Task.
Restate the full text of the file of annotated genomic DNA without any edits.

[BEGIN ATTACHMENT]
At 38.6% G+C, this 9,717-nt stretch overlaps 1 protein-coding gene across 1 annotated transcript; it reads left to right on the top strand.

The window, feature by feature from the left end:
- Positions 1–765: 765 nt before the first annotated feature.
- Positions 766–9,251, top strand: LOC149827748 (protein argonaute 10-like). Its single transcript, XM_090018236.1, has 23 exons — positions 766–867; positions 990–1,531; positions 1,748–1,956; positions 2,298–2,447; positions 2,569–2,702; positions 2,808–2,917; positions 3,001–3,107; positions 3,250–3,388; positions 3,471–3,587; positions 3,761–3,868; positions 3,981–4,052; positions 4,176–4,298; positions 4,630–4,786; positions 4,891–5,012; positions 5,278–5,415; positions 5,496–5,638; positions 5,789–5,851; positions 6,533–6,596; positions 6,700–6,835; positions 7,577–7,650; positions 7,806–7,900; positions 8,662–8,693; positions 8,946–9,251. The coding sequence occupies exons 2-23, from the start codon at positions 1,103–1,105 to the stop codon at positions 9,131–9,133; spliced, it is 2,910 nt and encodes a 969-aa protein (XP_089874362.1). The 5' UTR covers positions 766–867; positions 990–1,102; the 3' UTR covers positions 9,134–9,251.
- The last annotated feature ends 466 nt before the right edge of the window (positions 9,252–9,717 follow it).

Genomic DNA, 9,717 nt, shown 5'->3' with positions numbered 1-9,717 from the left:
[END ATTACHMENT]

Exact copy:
At 38.6% G+C, this 9,717-nt stretch overlaps 1 protein-coding gene across 1 annotated transcript; it reads left to right on the top strand.

The window, feature by feature from the left end:
- Positions 1–765: 765 nt before the first annotated feature.
- Positions 766–9,251, top strand: LOC149827748 (protein argonaute 10-like). Its single transcript, XM_090018236.1, has 23 exons — positions 766–867; positions 990–1,531; positions 1,748–1,956; positions 2,298–2,447; positions 2,569–2,702; positions 2,808–2,917; positions 3,001–3,107; positions 3,250–3,388; positions 3,471–3,587; positions 3,761–3,868; positions 3,981–4,052; positions 4,176–4,298; positions 4,630–4,786; positions 4,891–5,012; positions 5,278–5,415; positions 5,496–5,638; positions 5,789–5,851; positions 6,533–6,596; positions 6,700–6,835; positions 7,577–7,650; positions 7,806–7,900; positions 8,662–8,693; positions 8,946–9,251. The coding sequence occupies exons 2-23, from the start codon at positions 1,103–1,105 to the stop codon at positions 9,131–9,133; spliced, it is 2,910 nt and encodes a 969-aa protein (XP_089874362.1). The 5' UTR covers positions 766–867; positions 990–1,102; the 3' UTR covers positions 9,134–9,251.
- The last annotated feature ends 466 nt before the right edge of the window (positions 9,252–9,717 follow it).

Genomic DNA, 9,717 nt, shown 5'->3' with positions numbered 1-9,717 from the left: